Go Take a Hike
With Spring starting last week, it's a great time to visit the Santa Monica Mountains National Recreation Area. After months of consistent rain, the native trees and flowers
are now vibrant with color.
Although its easy to enjoy the Santa Monica Mountains, a great place to escape the drudgery of urban l i fe, a lot maintenance
occurs behind the shrubs. Seventy government agencies are working hard to keep the Santa Monica Mountains ecologically correct and
viable for generations to come.
The Santa Monica Mountains park rangers have a simple motto. "To preserve for the future while allowing enjoyment," Park Ranger
Barbara Applebaum said. Through educating LA youth, the national park service hopes
to maintain the Santa Monica Mountains' authentic biodiversity.
There are over 800 native plants and 300 non-native plants in the Santa Monica Mountains. Out of 300 non-native plants, 19 are considered a significant threat to the area's
original plant species. The park service coordinates various programs at all different
schooling levels to get kids into nature.
"It's a reasonable activity because it's meeting curriculum," Park Ranger Ray Sauvajot said. "It's not just a field trip."
During the late '80s schools started teaching more towards strict curriculum because of standardized testing, Applebaum
said. These programs incorporate biology, environmental science, language arts and math curriculum requirements that help time starved teachers.
Santa Monica Mountain rangers want to teach students about ecosystems and animals in their own proximity that aren't taught
in school. The Santa Monica Mountains are
considered a Mediterranean biome, a rare ecosystem that encompasses only two percent of the Earth's surface. Despite this, many
environmental science lesson plans only teach problems facing tropical rain forests, Applebaum said.
"We've never had a benefit concert for the Mediterranean biome," she said. Besides helping out teachers, introducing students to wildlife and the great outdoors is beneficial for the national parks. In the past, outdoor recreation in the national parks was dominated by white society, Ron Sundergill, director of the national parks
conservation association, said. "Now we're doing a phenomenal job of bringing minority youth into the parks," Sundergill said. "If
parks are going to survive it has to be relevant for everyone."
The national park service wants more future voters caring about environmental issues.
"These are the masses... We're loosing the battle," Sauvajot said. "They're not going to give a hoot about ANWR and Yellowstone."
The youth programs organized by the national park service make including low income schools a priority, Applebaum said.
For a lot of inner city youth it's their first time gardening and observing wildlife, Park Ranger Antonio Solorio, said.
"It opens up their little brains and little hearts," he said.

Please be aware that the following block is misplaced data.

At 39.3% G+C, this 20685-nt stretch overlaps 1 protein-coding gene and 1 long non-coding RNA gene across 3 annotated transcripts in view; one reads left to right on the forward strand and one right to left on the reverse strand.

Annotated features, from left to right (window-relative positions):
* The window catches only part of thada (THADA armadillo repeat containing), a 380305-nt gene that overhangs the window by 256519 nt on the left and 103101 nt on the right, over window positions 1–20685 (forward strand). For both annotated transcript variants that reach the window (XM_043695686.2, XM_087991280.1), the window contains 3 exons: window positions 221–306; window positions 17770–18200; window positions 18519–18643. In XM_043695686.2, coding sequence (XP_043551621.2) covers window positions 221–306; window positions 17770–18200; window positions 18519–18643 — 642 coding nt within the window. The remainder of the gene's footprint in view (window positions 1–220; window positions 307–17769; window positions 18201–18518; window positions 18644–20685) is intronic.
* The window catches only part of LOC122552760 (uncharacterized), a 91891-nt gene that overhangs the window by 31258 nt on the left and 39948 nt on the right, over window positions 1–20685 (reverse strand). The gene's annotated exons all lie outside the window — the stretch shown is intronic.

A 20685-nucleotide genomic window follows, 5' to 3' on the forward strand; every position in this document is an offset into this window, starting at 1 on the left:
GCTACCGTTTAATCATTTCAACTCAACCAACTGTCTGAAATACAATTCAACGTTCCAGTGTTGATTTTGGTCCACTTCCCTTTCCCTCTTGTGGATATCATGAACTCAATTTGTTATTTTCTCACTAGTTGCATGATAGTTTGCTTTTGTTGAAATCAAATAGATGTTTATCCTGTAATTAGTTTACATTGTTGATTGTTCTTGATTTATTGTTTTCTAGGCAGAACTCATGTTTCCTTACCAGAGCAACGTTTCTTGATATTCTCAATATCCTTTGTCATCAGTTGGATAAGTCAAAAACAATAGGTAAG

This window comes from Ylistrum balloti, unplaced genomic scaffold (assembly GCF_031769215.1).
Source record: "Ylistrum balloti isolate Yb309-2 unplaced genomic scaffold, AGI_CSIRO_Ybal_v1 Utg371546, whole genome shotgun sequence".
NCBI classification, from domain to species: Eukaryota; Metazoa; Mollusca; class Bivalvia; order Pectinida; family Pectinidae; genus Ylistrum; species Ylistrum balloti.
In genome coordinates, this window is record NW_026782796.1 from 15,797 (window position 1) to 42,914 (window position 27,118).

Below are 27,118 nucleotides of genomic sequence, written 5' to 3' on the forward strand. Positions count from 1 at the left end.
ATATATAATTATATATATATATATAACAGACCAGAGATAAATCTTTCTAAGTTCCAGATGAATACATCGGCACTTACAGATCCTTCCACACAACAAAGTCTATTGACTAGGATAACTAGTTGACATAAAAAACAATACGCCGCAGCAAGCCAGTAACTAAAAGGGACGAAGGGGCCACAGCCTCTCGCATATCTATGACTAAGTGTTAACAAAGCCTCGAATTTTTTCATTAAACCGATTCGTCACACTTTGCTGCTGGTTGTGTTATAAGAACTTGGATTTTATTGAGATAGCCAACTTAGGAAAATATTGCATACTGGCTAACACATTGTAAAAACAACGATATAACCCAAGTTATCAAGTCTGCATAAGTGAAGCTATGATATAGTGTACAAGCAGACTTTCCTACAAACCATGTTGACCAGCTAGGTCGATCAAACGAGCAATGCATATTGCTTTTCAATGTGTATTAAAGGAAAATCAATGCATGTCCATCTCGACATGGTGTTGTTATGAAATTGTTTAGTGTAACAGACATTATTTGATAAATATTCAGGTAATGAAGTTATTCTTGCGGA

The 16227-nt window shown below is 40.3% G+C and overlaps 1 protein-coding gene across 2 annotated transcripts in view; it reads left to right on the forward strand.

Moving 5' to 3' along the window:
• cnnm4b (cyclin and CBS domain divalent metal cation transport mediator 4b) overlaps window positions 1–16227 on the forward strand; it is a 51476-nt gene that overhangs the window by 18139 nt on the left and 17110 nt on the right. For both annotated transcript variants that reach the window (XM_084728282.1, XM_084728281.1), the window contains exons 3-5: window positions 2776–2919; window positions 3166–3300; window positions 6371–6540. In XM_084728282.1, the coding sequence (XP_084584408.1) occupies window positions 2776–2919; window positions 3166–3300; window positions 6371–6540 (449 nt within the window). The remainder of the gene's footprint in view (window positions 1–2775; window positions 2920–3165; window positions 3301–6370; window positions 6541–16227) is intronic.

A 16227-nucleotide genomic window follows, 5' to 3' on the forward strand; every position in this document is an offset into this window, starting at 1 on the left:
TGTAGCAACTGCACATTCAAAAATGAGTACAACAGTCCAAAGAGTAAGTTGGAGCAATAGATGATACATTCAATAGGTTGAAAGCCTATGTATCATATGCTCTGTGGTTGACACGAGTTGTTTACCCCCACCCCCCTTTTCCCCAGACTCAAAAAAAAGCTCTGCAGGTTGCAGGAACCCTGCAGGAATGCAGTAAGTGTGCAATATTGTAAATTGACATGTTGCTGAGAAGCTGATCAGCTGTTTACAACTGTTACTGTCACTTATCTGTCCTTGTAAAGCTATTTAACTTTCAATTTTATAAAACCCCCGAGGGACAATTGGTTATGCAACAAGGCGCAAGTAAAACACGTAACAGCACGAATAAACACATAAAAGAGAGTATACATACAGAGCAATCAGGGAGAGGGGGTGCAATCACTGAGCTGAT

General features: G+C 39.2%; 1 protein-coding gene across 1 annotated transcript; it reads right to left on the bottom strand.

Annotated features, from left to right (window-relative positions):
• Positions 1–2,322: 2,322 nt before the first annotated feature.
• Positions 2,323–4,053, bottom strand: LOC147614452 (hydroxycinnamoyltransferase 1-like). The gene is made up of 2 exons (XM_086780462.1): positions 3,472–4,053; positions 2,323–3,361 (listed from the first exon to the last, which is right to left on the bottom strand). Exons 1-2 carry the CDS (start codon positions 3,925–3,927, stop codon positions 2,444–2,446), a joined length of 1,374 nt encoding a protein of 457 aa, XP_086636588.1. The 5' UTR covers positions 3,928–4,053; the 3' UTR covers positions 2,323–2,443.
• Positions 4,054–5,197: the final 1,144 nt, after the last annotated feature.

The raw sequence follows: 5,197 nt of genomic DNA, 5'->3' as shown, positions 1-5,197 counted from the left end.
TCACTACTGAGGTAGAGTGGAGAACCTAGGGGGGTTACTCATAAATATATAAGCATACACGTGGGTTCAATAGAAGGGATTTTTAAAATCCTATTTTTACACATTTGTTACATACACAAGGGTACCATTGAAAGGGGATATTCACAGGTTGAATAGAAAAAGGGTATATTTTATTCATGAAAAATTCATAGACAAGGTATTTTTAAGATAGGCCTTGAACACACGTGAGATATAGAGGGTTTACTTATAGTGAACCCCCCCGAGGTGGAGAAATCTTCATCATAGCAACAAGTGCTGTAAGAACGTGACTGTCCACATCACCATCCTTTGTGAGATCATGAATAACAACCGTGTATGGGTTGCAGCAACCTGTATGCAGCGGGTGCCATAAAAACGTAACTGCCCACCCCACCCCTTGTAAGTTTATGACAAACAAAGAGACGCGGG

Many schools find out about the program through word of mouth, Jamie Hawkins, a special education teacher from Joaquin Miller Career and Transition Center, said.
"The kids love it because most don't get to come to the mountains at all," Hawkins said. "It's about seeing their world and being aware."
These environmental programs have two more practical functions for park maintenance. First, the park rangers use students to help
kill off non-native plants. "Ecohelpers" is a program where students plant native shrubs that will compete and eventually kill off non-native species. Youth programs also act as a feeder program into park service. "A lot of youth think this is just done on a volunteer basis," Solorio said.
If students get hooked in elementary and middle school by park rangers, then they can apply to become assistant field researchers
in high school. Over the summer, six students in the Southern California area can receive a week long paid internship to assist park rangers in the field.
This is a lot better and more rewarding than flipping burgers or stocking shelves, Solorio said. Ultimately, these students are
helping the park's various sections become more interconnected. "Humans are serving as barriers between the inter-connectivity of
ecosystems," Sauvajot said. "That's a theme across national parks."
The Santa Monica Mountains is fragmented mosaic of parks because various roads, highways, houses and properties that sever the open space, Sauvajot said. It 's especially important to maintain the connectivity between these spaces because of global warming. As temperatures change,
plants must move with rising temperatures to higher elevations, Sauvajot said.
For certain bird and lizard species, their genes have actually changed because of their isolation, Sauvajot said. Some species inevitably won't survive, but the park must prepare every local plant for it's best
"Plants will survive by increasing their resilience by eliminating exotics and increasing interconnectivity," Sauvajot said.
The Santa Monica Mountains, Simi Hills and Santa Susana Mountains might become one park
under the "Rim of the Valley" bill that's under review now, Sauvajot said.
With the equivalent of 550 Walmarts being built every year in park grounds, global warming and encroaching nonnative plant
species, preserving the Santa Monica Mountains is an on going effort.